But Pumpkinhead also stands apart from films like Deliverance or The Texas Chainsaw Massacre because its hillbilly characters really aren’t monsters at all. Old Man Wallace, for instance, is actually the smartest character in the entire film. He eyes the city kids suspiciously when he first sees them, leading us to assume he’s just a “good ol’ boy” who doesn’t like outsiders. But it turns out very quickly that Wallace’s instincts about the kids are correct. Later, when Ed Harley begs him for the location of Haggis’ cabin, Wallace warns the bereaved father that Haggis will only make things worse. Despite his good intentions, Wallace is sharp enough to see that Harley has already made up his mind, that there’s nothing to be done for it, and that the demon Pumpkinhead will walk the earth once more. All he can do is refuse to help Harley find Haggis and keep his own family safe indoors until the storm passes.

Haggis is far less benign than Old Man Wallace, but she is the only person to whom her neighbors can turn when terrible wrongs are committed against them. And while the price she charges for her services might seem morally reprehensible, it keeps her neighbors in line more effectively than any legal ordinance would. Consider the fact that Haggis not only neutralizes the people in her community who commit terrible atrocities; she also neutralizes the people who seek violent retribution against those offenders. You might say she “culls” overly destructive individuals from her “herd,” using chaos to fight chaos and maintain the social order. Then there’s the fact that no one ever tries to “get rid” of Haggis, not even Old Man Wallace. He might not like the witch or what she does, but he reacts to her the same way the rest of us would react to a natural disaster. (One doesn’t “lynch” a tornado; one simply gets out of its way!)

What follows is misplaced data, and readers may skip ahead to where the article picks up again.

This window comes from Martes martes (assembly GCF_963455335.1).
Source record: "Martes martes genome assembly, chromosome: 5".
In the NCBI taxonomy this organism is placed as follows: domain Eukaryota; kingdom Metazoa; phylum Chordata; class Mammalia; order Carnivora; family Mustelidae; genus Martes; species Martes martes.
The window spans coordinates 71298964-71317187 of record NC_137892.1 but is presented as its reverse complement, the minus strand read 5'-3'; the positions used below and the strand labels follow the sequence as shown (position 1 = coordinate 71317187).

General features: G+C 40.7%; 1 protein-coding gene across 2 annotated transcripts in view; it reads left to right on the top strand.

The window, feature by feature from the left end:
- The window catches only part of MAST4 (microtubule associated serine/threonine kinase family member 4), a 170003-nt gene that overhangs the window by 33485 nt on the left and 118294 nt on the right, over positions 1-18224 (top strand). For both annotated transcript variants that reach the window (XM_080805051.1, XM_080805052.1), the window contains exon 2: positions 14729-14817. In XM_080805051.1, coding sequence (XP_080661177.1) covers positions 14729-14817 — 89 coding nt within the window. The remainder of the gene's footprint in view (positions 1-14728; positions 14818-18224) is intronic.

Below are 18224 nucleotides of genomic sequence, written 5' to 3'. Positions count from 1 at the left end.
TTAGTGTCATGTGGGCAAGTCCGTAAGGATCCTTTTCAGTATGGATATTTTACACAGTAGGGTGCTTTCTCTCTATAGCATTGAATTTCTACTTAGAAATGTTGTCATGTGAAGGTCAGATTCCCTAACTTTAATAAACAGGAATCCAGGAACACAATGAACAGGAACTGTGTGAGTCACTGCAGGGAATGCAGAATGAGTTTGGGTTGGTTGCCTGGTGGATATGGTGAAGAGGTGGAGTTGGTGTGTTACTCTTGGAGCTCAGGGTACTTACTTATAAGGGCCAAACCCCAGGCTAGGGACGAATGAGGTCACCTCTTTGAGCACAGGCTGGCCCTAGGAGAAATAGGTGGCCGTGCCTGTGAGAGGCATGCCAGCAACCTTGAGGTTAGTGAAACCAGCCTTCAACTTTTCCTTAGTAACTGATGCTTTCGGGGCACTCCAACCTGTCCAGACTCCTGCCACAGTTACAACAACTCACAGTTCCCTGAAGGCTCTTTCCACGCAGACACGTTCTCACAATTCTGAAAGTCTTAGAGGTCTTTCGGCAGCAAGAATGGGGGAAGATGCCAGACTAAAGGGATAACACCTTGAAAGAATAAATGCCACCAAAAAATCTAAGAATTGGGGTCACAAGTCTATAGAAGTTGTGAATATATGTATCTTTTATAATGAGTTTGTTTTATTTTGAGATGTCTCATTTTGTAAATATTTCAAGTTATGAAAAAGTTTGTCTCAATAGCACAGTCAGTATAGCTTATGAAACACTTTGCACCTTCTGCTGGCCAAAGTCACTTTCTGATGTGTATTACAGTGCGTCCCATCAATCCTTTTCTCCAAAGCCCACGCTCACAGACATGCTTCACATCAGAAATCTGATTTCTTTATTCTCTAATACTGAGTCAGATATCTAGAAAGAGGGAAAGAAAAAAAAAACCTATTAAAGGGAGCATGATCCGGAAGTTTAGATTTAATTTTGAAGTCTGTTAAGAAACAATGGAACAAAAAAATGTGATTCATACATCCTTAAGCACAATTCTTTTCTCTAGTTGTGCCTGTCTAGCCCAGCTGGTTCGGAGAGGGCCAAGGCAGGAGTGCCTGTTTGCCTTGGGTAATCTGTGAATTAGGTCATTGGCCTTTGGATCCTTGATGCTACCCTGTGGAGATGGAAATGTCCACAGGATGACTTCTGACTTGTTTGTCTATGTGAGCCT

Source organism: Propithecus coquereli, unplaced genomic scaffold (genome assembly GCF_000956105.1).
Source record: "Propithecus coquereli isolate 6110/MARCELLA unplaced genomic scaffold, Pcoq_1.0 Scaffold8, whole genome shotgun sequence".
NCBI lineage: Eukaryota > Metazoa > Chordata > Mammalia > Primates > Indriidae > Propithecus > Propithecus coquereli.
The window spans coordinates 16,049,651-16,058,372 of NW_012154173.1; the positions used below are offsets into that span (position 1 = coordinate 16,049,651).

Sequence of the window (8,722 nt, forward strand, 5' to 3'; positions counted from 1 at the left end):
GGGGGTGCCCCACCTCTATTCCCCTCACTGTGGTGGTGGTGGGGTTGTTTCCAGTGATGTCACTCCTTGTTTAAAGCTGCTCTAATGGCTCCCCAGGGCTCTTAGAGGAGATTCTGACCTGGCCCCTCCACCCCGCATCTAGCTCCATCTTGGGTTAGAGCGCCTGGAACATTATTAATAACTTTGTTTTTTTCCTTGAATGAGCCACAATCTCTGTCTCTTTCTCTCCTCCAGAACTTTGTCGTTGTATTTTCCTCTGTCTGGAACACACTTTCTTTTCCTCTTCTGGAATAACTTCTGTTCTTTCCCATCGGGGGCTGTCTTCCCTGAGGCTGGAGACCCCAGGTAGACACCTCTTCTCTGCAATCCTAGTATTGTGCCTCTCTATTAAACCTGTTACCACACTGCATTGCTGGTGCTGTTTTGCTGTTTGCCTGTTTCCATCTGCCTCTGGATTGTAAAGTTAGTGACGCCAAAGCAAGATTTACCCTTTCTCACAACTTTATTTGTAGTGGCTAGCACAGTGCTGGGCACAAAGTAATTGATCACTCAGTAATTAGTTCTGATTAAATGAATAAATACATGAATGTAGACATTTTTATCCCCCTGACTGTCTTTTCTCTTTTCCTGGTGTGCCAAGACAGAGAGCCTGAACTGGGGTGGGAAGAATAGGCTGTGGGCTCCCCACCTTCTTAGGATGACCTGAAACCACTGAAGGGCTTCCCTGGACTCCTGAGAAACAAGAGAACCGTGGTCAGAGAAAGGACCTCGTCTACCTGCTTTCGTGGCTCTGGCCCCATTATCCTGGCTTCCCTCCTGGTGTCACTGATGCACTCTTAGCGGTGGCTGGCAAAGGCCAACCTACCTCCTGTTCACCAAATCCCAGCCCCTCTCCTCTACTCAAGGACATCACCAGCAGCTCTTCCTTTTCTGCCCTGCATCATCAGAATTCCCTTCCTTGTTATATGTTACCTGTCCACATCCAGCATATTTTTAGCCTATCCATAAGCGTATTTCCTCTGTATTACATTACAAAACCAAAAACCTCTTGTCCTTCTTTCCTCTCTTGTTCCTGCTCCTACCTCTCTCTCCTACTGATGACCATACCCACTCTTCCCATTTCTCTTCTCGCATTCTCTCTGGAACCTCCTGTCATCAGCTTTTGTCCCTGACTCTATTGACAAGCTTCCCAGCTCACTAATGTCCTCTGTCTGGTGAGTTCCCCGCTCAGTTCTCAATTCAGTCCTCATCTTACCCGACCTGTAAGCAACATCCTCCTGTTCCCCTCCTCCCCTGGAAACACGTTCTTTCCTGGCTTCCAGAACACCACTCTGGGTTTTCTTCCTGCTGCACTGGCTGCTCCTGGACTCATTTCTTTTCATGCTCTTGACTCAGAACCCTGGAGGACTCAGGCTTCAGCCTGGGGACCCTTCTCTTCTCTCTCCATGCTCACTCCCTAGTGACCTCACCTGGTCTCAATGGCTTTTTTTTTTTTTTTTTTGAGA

So the mountain folk in Pumpkinhead are not the typical caricatures we usually see in this kind of film. It’s actually the city folk who stir up all the trouble here, with most of it being caused by Joel. Though he comes from a place that is conceivably more “civilized,” Joel makes the mistake of thinking he can do whatever he likes in the wilderness. When he accidentally hurts Billy, he compounds his error by trying to get away with it. He’s even willing to endanger his friends and take them hostage in the process. Such behavior is contemptible even by the mountain people’s standards, and we can’t help but sympathize with Ed Harley as he seeks revenge. But at the same time, Harley and Joel actually mirror each other in many ways. Both men are extremely reckless (with Joel driving drunk and Harley throwing his soul away for revenge); both accidentally harm innocent people; and both eventually try to atone for their transgressions. In sending the Pumpkinhead demon after Joel, Harley is effectively sending the demon after himself (both figuratively and, as it turns out, literally). He and Joel are the true agents of Apep in this story, with neither of them realizing they are serving the Serpent until it is much too late.

If there is any message to be gained from viewing Pumpkinhead, I think it’s the message that viewing oneself as “superior” to others is evil and can only lead to bad things. Joel doesn’t even bat an eyelash at abandoning Billy’s crumpled body, for he thinks the mountain people are all subhuman animals; for him, killing the kid is no different than hitting a deer on a country road. In the same way, Ed Harley doesn’t hesitate to send the demon after Joel and his friends, for he thinks they are all subhuman (despite the fact that some of the kids fully intended to help Billy, but were prevented from doing so by Joel). Both men objectify other human beings, and it is this objectification that fuels the demon, empowering it to destroy everyone it encounters. This reiterates one of the most important esoteric doctrines I ever inherited from the ancient Egyptians, a concept known as “the Secret of the Two Partners.” According to this doctrine, Horus and Set only appear to be “enemies” at a very superficial level; at a higher level, They are two sides of the same coin. This goes not only for Them, but for the people and aspects of life They represent as well. There is just as much dignity and beauty to be found in Set’s wilderness as there is to be found in Horus’ kingdom, and when the people within these two realms objectify each other, Apep is always the result.